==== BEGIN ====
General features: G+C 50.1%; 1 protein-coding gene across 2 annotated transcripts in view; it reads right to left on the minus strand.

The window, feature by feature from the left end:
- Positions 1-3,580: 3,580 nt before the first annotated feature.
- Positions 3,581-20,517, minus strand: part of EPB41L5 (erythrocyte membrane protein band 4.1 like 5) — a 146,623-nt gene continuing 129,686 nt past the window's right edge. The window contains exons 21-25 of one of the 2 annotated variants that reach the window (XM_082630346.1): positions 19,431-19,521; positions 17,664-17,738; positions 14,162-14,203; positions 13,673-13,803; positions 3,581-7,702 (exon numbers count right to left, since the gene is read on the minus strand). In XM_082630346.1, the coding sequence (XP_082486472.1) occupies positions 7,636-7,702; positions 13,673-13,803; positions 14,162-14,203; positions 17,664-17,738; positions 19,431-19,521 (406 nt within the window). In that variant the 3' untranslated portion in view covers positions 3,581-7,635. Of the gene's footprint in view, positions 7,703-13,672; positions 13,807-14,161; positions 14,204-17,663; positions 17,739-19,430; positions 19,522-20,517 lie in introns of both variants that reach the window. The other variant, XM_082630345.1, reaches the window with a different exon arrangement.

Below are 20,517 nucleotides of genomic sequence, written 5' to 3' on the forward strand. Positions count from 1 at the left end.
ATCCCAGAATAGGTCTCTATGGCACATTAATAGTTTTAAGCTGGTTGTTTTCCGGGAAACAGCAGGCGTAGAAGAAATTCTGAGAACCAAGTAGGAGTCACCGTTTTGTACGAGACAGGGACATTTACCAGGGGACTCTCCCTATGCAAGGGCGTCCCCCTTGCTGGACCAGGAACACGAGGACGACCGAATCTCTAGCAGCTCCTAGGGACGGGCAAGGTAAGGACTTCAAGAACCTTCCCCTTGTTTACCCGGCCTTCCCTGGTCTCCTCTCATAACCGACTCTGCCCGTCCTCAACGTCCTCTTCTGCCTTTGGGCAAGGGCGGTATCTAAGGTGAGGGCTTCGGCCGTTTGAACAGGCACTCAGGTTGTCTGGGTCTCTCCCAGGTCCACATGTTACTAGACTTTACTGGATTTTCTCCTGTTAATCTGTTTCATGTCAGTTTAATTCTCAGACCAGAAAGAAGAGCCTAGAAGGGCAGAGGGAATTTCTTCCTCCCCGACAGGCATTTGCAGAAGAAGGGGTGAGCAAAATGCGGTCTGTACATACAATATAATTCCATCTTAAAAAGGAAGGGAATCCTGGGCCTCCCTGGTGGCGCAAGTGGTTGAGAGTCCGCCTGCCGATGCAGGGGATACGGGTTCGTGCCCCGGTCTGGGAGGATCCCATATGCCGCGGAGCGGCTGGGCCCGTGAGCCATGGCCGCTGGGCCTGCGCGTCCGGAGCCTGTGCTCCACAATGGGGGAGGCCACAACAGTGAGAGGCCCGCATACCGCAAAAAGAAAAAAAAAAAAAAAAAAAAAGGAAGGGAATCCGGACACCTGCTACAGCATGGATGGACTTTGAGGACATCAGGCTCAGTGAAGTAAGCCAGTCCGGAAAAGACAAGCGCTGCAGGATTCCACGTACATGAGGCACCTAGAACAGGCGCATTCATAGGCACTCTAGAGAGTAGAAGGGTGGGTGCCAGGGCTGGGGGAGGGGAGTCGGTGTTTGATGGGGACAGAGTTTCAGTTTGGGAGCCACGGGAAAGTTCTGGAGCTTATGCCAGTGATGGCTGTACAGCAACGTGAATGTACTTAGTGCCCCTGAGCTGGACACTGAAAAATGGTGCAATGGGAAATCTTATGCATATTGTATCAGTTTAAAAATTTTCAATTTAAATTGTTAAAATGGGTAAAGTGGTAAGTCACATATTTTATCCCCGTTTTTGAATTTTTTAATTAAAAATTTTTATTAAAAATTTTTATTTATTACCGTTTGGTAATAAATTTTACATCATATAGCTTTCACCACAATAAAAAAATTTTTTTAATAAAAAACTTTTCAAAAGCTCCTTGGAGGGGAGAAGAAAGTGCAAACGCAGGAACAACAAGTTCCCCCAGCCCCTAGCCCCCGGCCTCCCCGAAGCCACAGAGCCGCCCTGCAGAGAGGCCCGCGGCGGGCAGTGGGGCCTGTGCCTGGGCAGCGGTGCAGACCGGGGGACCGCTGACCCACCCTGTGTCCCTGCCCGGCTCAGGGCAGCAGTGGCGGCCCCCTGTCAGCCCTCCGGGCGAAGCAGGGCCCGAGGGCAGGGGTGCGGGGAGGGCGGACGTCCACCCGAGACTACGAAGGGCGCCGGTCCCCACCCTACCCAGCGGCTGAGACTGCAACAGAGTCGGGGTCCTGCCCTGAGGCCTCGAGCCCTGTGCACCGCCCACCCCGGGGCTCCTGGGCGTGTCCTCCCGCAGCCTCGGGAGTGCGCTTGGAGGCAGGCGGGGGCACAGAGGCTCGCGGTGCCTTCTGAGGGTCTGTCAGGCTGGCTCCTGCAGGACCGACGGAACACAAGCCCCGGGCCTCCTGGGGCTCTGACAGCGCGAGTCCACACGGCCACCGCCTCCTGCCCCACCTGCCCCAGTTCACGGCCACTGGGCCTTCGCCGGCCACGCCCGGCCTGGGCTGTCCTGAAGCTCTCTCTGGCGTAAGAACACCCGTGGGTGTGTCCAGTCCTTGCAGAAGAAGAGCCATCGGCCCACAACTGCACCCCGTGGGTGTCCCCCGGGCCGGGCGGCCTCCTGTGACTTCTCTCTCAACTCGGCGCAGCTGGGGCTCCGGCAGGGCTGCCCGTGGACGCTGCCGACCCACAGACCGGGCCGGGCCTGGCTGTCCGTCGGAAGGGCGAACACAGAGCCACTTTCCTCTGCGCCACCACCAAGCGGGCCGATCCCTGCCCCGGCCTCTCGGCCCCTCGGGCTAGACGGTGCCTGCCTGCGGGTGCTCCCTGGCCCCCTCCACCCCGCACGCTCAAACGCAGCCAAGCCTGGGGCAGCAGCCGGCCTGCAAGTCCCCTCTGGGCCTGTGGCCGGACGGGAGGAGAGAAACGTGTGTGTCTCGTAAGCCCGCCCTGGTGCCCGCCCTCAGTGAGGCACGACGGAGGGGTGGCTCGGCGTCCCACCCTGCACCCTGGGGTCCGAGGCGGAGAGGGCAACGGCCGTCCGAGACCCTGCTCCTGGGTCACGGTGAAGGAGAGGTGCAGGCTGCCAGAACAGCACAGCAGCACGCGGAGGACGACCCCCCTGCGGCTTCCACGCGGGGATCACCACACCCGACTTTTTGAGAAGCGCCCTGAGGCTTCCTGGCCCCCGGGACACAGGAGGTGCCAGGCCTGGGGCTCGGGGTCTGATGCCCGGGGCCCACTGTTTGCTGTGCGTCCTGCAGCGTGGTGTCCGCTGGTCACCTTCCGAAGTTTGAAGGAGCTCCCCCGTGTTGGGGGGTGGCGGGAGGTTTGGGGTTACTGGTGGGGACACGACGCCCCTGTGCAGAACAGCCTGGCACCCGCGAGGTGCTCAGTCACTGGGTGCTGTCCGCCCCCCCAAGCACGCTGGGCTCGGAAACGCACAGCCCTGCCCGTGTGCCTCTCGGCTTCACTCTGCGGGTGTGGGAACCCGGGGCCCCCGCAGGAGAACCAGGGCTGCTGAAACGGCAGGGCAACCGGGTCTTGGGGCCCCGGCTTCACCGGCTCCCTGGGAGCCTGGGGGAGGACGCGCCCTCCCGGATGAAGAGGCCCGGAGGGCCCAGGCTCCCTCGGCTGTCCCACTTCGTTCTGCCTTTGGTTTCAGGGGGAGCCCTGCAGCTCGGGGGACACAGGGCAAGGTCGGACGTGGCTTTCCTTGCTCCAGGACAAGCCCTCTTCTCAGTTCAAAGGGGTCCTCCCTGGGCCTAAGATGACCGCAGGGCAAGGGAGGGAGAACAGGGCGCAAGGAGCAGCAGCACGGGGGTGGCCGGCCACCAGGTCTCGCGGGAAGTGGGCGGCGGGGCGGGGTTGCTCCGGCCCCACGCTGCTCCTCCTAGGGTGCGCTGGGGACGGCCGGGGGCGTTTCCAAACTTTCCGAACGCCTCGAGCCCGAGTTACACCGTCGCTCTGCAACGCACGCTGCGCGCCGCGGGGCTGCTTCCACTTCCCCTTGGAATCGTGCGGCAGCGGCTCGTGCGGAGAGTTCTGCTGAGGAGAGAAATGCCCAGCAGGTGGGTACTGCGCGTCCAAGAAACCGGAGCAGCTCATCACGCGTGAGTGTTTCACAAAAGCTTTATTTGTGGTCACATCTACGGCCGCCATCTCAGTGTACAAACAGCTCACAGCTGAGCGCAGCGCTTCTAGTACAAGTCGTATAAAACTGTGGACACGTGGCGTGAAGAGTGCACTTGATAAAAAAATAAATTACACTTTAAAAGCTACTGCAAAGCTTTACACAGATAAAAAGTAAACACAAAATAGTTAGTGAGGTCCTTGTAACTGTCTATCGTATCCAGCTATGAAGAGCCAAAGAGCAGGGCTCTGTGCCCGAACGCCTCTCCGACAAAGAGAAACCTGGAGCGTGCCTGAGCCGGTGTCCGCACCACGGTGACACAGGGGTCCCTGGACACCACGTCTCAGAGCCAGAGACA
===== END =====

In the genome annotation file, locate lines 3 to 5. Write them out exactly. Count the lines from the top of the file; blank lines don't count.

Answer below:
- Positions 1-3,580: 3,580 nt before the first annotated feature.
- Positions 3,581-20,517, minus strand: part of EPB41L5 (erythrocyte membrane protein band 4.1 like 5) — a 146,623-nt gene continuing 129,686 nt past the window's right edge. The window contains exons 21-25 of one of the 2 annotated variants that reach the window (XM_082630346.1): positions 19,431-19,521; positions 17,664-17,738; positions 14,162-14,203; positions 13,673-13,803; positions 3,581-7,702 (exon numbers count right to left, since the gene is read on the minus strand). In XM_082630346.1, the coding sequence (XP_082486472.1) occupies positions 7,636-7,702; positions 13,673-13,803; positions 14,162-14,203; positions 17,664-17,738; positions 19,431-19,521 (406 nt within the window). In that variant the 3' untranslated portion in view covers positions 3,581-7,635. Of the gene's footprint in view, positions 7,703-13,672; positions 13,807-14,161; positions 14,204-17,663; positions 17,739-19,430; positions 19,522-20,517 lie in introns of both variants that reach the window. The other variant, XM_082630345.1, reaches the window with a different exon arrangement.

Below are 20,517 nucleotides of genomic sequence, written 5' to 3' on the forward strand. Positions count from 1 at the left end.